One manís misery was another manís bonanza. Once I noticed a small crowd buying ice from a tractor trolley parked in the bazaar. Two men on the trolley were digging ice with spades, consolidating it into blocks, which was then slipped into polythene bags and sold for Rs20 per bag. This ice was dug from a glacier at the top of Buttogah pass and each trip would fetch them a profit of Rs15,000. In the warm weather with no electricity for ten days snow was sold like hot cakes.

On the 17th day after the start of deluge, fresh vegetables, fruits, poultry, eggs, gas cylinders, electricity, diesel and petrol had vanished. The prices of other commodities were skyrocketing. It was time for us to go from Chilas through the only possible route ó the dreaded Buttogah pass. The mule track to Buttogah top was bulldozed into jeepable track in 1990s. It was abandoned since a grey top road was build up to Babusar pass, which is much shorter, but was blocked by landslides and damaged bridges. The return journey was a drama punctuated with narrow escape from a landslide, punctured tires and tow-chaining a jeep.

The rollercoaster drive offered exotic scenery of natural beauty along the slopes, making the trip highly recommended for those who seek high adventure. The Buttogah top, at an altitude of 4190 meters was reached after four hours where I met people whom I had befriended while buying ice in the Chilas bazaar.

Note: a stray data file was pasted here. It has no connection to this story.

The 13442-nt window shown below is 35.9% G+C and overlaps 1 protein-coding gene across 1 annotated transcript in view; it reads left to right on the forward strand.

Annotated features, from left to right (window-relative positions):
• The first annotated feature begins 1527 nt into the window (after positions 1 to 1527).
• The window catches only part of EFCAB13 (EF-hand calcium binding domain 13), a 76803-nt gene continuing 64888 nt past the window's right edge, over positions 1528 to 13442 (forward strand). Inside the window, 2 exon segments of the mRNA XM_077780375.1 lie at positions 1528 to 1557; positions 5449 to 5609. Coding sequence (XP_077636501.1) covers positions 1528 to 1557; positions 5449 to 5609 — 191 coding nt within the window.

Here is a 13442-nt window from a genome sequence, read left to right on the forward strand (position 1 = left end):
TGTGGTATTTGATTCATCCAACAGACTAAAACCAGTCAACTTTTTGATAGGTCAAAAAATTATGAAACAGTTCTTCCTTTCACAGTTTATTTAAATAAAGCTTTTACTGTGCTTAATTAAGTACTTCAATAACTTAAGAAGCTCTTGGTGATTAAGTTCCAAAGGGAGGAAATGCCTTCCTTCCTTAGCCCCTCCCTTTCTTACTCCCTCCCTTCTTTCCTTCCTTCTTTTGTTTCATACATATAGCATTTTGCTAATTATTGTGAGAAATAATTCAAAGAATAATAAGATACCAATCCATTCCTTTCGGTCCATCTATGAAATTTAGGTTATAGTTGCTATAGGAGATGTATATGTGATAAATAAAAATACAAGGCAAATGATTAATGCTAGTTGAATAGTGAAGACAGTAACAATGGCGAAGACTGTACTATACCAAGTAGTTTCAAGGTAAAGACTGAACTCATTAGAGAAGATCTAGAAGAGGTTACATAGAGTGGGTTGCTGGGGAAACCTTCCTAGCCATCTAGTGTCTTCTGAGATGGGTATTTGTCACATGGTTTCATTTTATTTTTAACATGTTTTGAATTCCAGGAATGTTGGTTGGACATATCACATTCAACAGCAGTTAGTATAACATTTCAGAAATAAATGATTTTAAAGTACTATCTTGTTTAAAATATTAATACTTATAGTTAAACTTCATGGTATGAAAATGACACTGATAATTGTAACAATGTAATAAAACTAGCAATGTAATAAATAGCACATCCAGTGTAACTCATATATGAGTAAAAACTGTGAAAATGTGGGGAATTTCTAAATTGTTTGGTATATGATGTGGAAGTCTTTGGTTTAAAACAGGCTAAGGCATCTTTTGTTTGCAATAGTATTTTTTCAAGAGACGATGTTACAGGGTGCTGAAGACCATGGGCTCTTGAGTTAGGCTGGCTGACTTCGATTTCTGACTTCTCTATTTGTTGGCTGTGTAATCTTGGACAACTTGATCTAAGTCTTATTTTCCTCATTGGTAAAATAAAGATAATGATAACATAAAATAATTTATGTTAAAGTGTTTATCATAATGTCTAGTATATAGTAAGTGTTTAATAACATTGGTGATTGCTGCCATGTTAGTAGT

Two tractor-trolleys were perched at the ridge and men were busy, using spades to load solid snow from the glacier. We had reached the watershed. Across this ridge there were green and violet meadows spreading down east towards Naran and in less than two hours Lulusar Lake would be reached. Leaving Chilas behind, we descended towards this lake which is shrouded with enchanting fairy tales.

The writer is General Manager (Land Acquisition and Resettlement) Wapda gmlarp@gmail.com


17 days in flood-hit Chilas, cut off from the world, with food and supplies fast running out

By Raheal Ahmad Siddiqui



"Ö Race against time which I amazingly win at the end"

Airports are cosy places where thereís nothing to do but relax

By Shahzada Irfan Ahmed

Airports have not been a nuisance to me, the way they are to many others. I have no problems with arduous security checks, waiting endlessly in departure lounges in case of flight delays or running from one corner to the other searching for lost luggage.

In fact, for me, the very feeling of being at the airport is relaxing. Because, till the moment that I am actually there Iím never sure Iíd be able to make it. I donít remember a single instance when Iíve reached the airport ahead of the departure time. Itís always a race against time. Surprisingly I win at the end.

Despite repeated resolves, I start packing late and postpone most menial of the tasks for the last moments ó for no valid reason. I go out shopping or apply for leave from work hours before the flight time.

I still remember an occasion when I lost my e-ticket and couldnít find a printer to print a new one. I stopped at a couple of internet cafes on my way to the airport, but could not find a single functional printer. Finally the problem was solvedÖ a cafť owner suggested I download the e-ticket on my laptop and show it to the person present at the check-in counter.